Tulsa’s Forgotten Creek Heritage

by Russell Cobb

Excerpted from The Great Oklahoma Swindle: Race, Religion, and Lies in America’s Weirdest State by Russel Cobb by permission of the University of Nebraska Press. ©2020 by the Board of Regents of the University of Nebraska.

The Great Oklahoma Swindle: Race, Religion, and Lies in America’s Weirdest State

Many towns in the old Creek Nation derive not from white settlers but from ancient tribal towns in the Southeast. Tulsa is one of those towns,
even though the birth year on the city’s seal is listed as 1898. Tulsa’s deeper origins, however, had nothing to do with oil and everything to do with a frontier zone of Indigenous, European, and African cultures. Tulsa’s origins as a Mvskoke town in the Southeast are usually glossed over in one Oklahoma history lesson or a few pages of prologue. Recent work
by historians and activists demonstrates, however, just how vital this early history is to how Tulsans became who we are.

In recent years, J. D. Colbert has been trying to awaken Tulsa to this deeper history. Colbert is a Muscogee (Creek) Native American who spent
a career in banking before turning over his time to rediscovering the Creek roots of his hometown. He is struck by how little Tulsans know of the land they occupy. When I met him, Colbert told me that Tulsa’s history began before the white man ever set foot in the Americas. I had to admit I was skeptical. Nothing in the history I learned in school predated 1898. I sought out Angie Debo’s long-out-of-print Tulsa: From Creek Town to Oil Capital. What I read in it contradicted everything I had learned in school about the Magic City, everything inscribed on plaques and on the walls of museums. The first written chronicle of Tulsa dates back to 1540, when one of Hernando de Soto’s men sat down to document its importance in the Creek Confederation. De Soto’s chronicle turned the traditional name Tvlahasse (or Tullahassee) into Tallise, which Debo posits as a Spanish transliteration of the Creek shortened form, Tallasi. In any case, Tulsa’s original name derived from the Creek words etvlwv (town) and ahassee (something old). This means that in 1540, Creeks already considered Tulsa an “old town.” De Soto wrote that “Tallise was large and was located near a deep river.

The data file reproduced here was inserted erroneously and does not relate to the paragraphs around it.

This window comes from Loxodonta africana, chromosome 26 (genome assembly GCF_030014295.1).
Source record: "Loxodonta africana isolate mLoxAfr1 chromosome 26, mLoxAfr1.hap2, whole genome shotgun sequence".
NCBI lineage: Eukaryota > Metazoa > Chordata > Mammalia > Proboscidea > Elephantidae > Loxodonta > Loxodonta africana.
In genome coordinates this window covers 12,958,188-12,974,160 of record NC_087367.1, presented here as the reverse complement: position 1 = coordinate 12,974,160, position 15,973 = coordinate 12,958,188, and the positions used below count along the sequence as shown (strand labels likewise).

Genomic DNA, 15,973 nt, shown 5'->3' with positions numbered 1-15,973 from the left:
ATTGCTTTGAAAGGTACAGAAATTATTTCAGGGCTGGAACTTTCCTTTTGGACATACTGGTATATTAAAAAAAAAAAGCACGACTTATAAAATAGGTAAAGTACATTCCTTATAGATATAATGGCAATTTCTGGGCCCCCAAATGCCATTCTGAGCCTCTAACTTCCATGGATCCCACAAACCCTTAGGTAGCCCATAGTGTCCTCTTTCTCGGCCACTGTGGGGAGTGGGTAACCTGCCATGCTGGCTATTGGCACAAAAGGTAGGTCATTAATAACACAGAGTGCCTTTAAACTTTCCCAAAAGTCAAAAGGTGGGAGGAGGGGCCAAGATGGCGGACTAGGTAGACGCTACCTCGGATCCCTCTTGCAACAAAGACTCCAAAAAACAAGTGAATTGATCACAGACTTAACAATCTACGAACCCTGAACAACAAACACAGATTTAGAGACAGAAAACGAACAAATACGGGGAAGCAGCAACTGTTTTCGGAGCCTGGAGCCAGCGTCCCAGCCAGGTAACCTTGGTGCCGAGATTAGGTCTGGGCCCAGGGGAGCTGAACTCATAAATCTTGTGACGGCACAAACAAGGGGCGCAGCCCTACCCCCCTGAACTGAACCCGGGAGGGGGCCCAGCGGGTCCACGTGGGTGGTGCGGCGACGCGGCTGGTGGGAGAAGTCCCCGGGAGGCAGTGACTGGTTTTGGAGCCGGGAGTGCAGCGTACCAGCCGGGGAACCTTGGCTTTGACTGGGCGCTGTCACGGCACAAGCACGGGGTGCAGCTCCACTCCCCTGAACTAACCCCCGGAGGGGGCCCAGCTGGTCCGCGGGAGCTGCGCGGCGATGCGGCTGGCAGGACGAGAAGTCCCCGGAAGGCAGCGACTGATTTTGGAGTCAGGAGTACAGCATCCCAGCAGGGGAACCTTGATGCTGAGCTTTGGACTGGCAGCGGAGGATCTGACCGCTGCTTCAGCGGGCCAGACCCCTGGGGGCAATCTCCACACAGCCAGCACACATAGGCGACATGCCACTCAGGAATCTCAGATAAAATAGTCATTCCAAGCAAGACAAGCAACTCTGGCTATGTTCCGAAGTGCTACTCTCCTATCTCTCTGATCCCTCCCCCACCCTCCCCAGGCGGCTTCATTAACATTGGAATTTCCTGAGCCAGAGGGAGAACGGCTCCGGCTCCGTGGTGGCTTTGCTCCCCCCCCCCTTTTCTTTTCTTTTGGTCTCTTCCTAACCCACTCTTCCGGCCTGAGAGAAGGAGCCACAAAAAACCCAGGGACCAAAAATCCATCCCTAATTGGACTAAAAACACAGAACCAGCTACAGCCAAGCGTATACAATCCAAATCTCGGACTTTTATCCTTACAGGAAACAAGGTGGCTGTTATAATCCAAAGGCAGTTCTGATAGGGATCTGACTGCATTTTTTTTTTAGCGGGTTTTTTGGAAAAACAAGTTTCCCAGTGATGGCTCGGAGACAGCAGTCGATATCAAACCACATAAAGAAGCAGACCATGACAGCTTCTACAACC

On the other side of the river were other towns and many fields of maize. On both sides, it was a land very well supplied with maize in abundance.”

Creek towns in the ancestral homelands of the southeast were built uniformly, with individual houses built of sticks and clay, each with its own garden plot where the principal crops were corn, squash, beans, and tobacco (a form of farming similar to what was found in Mesoamerica in the milpa). The town would have had a main square for stick ball games, stomp dancing, and a roundhouse (chokofa) for town council meetings. Tallasi was a large town that may have held “imperial sway,” in Debo’s words. Like its modern equivalent in Oklahoma, the town’s inhabitants dispersed from the main center to form smaller towns with names derived from a landscape feature or event connected to their founding. Tulsa, for example, has Sand Springs as a western neighbor and Broken Arrow to the east, monikers that testify to the naming patterns Creeks developed in the Southeast. Creeks had “mother towns” from which smaller towns formed. Rivalries and animosities existed as well, most principally between Upper and Lower Creek towns. Upper Creeks were known for their resistance to European culture, while Lower Creeks were ruled by intermarried Creek and European leaders who hybridized traditional Muscogee customs with Scottish, French, and Spanish ways. Another important division was between “white” and “red” towns, which had nothing to do with race but with their orientation toward peace or war (white towns were peaceful, red towns warlike).